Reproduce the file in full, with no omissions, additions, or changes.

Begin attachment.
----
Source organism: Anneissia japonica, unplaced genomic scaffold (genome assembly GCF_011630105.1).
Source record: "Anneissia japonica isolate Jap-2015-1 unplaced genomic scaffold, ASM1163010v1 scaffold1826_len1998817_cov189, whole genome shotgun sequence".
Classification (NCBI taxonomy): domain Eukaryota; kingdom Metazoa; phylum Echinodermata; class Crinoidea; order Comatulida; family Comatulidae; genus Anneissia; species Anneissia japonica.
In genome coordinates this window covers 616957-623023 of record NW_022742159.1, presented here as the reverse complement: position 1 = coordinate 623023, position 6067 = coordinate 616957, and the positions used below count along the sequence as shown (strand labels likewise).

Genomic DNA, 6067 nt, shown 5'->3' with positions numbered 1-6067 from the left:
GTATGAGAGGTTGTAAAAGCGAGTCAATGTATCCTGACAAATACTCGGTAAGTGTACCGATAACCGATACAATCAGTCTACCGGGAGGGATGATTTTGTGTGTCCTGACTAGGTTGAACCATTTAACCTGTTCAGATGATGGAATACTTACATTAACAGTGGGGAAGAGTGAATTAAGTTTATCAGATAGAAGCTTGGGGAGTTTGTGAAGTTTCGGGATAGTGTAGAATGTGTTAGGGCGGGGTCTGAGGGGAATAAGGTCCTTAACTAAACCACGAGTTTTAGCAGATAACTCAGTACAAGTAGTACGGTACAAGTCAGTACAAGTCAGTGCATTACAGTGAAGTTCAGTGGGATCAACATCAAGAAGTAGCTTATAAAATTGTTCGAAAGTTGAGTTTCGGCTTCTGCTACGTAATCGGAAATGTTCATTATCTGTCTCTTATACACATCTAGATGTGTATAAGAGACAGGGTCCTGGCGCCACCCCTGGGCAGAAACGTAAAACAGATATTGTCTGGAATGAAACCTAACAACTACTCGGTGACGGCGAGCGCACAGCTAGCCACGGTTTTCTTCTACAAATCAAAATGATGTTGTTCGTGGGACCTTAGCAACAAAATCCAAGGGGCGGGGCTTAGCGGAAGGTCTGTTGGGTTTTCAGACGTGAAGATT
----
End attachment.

Source organism: Anneissia japonica, unplaced genomic scaffold (genome assembly GCF_011630105.1).
Source record: "Anneissia japonica isolate Jap-2015-1 unplaced genomic scaffold, ASM1163010v1 scaffold1826_len1998817_cov189, whole genome shotgun sequence".
Classification (NCBI taxonomy): domain Eukaryota; kingdom Metazoa; phylum Echinodermata; class Crinoidea; order Comatulida; family Comatulidae; genus Anneissia; species Anneissia japonica.
In genome coordinates this window covers 616957-623023 of record NW_022742159.1, presented here as the reverse complement: position 1 = coordinate 623023, position 6067 = coordinate 616957, and the positions used below count along the sequence as shown (strand labels likewise).

Genomic DNA, 6067 nt, shown 5'->3' with positions numbered 1-6067 from the left:
GTATGAGAGGTTGTAAAAGCGAGTCAATGTATCCTGACAAATACTCGGTAAGTGTACCGATAACCGATACAATCAGTCTACCGGGAGGGATGATTTTGTGTGTCCTGACTAGGTTGAACCATTTAACCTGTTCAGATGATGGAATACTTACATTAACAGTGGGGAAGAGTGAATTAAGTTTATCAGATAGAAGCTTGGGGAGTTTGTGAAGTTTCGGGATAGTGTAGAATGTGTTAGGGCGGGGTCTGAGGGGAATAAGGTCCTTAACTAAACCACGAGTTTTAGCAGATAACTCAGTACAAGTAGTACGGTACAAGTCAGTACAAGTCAGTGCATTACAGTGAAGTTCAGTGGGATCAACATCAAGAAGTAGCTTATAAAATTGTTCGAAAGTTGAGTTTCGGCTTCTGCTACGTAATCGGAAATGTTCATTATCTGTCTCTTATACACATCTAGATGTGTATAAGAGACAGGGTCCTGGCGCCACCCCTGGGCAGAAACGTAAAACAGATATTGTCTGGAATGAAACCTAACAACTACTCGGTGACGGCGAGCGCACAGCTAGCCACGGTTTTCTTCTACAAATCAAAATGATGTTGTTCGTGGGACCTTAGCAACAAAATCCAAGGGGCGGGGCTTAGCGGAAGGTCTGTTGGGTTTTCAGACGTGAAGATT